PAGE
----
As shown in Figure 1(c), the fibrous mat (removed from the PE slice) was fixed on the Au/Ni electrodes by conductive tapes. The electrical and NH3 sensing properties of the sample were measured by a Keithley 6517 high-resistance meter and a home-made gas sensing system under constant temperature (18°C). The electrical data was recorded automatically by a computer.
2.6. Fabrication of Strain Sensor
The as-prepared composite fibers were also tested as a strain sensor. As shown in Figure 2(a), a piece of fibrous mat was placed on a plastic poly(ethylene terephthalate) (PET) substrate with prepatterned Au/Ni electrodes. Then, the PDMS (Dow Corning Sylgard 184; ratio of base to crosslinker, 10 : 1 by mass) thin layer was mixed, degassed, and poured against the surface of the membranes to package the device. To measure resistance change of this sensor under bending, the device was placed on a curved surface (e.g., surface of a cylinder) with bending curvature of ( is the semidiameter of the cylinder), as shown in Figure 2(b). In the measurement process, a fixed current (0.2 μA) was applied, and the voltage was recorded automatically by the computer cycles of bending and relaxing.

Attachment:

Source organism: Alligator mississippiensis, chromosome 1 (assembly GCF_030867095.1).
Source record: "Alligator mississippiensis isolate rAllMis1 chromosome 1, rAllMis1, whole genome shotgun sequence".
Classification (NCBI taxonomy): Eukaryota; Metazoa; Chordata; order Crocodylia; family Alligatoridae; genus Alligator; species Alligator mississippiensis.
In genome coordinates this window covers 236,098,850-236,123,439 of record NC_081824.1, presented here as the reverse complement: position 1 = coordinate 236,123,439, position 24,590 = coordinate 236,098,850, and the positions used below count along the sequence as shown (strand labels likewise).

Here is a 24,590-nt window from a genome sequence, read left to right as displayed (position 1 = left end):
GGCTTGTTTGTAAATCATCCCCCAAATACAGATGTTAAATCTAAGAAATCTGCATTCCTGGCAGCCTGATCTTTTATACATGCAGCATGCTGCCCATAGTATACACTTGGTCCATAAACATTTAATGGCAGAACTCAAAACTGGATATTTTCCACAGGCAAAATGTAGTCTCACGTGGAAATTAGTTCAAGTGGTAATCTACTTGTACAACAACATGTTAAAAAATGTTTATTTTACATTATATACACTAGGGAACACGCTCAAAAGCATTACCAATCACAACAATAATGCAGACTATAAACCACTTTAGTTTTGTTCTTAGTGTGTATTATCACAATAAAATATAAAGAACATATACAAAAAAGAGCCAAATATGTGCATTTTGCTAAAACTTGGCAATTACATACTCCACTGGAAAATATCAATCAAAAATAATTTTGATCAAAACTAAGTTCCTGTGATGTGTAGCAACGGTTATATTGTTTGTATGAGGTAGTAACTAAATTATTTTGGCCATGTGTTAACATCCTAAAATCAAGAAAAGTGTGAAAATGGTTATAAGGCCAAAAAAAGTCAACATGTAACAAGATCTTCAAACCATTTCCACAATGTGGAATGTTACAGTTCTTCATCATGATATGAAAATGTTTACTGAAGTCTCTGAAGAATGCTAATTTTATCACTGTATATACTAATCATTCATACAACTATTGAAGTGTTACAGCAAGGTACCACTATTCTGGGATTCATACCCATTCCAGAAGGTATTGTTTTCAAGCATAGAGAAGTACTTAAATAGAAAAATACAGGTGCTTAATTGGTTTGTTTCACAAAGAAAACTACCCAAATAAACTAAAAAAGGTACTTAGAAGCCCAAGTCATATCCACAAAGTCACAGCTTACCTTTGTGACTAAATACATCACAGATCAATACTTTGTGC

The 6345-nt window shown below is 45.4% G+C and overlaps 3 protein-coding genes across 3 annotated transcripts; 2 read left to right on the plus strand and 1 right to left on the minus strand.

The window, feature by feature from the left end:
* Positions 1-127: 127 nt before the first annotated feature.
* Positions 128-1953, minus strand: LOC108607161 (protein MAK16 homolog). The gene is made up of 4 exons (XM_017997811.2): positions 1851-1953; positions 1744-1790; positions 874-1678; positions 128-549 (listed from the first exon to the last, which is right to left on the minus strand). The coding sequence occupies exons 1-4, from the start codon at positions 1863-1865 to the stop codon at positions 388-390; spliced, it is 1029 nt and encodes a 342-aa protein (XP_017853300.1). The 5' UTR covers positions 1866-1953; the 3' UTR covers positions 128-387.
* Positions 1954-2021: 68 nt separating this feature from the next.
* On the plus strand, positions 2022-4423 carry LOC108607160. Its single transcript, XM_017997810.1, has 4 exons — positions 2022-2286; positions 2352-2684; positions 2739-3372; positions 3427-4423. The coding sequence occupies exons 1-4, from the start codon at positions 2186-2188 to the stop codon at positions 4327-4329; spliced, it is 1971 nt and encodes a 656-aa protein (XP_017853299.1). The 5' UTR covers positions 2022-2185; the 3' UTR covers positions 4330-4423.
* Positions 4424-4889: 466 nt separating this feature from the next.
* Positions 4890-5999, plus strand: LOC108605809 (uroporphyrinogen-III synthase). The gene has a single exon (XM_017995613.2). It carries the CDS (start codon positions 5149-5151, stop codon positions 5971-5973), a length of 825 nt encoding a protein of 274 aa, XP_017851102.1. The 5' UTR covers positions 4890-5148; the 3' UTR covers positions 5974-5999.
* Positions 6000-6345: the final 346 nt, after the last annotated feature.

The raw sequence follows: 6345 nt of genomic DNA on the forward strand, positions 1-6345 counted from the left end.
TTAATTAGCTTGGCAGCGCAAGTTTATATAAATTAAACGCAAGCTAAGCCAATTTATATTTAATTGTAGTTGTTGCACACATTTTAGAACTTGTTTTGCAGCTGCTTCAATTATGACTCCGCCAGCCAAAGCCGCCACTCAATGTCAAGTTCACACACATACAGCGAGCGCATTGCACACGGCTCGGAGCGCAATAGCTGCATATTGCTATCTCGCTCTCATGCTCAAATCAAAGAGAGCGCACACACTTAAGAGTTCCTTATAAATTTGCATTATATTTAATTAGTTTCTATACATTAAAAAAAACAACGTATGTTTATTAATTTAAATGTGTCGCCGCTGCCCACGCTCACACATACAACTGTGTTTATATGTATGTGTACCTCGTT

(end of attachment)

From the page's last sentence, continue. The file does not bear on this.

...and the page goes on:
3. Results and Discussion
3.1. Raman Spectrum Analysis
Figure 3 shows the Raman spectra of the as-prepared samples. The Raman spectrum of PANI/PMMA composite fibers is matched to pure PANI Raman shift peaks. For example, representative peaks at 1179 cm−1 (C–H bending of the quinoid ring), 1251 cm−1 (C–H bending of the benzenoid ring), 1339 cm−1 (C–N stretching), and 1509 cm−1 and 1593 cm−1 (C–C stretching of the benzene ring) can be observed in Raman spectrum of both PANI powder and PANI/PMMA composite fibers . Compared with Raman shift peaks of electrospun PMMA fiber, we can infer that the slightly higher peaks 606 cm−1 and 810 cm−1 of PANI/PMMA fibers come from PMMA. The peak of 1729 cm−1 that lies on the same position of PMMA spectrum is also scattered from PMMA. On the other hand, the 1451 cm−1 peak is notable, while being nearly undetectable in the spectrum of PANI/PMMA fibers. In addition, the laser jet was focused on the flat area of the composite fiber. As a result, we can conclude from the Raman spectra that PANI was in situ polymerized at the surface of PMMA fibers.
3.2. SEM Characterization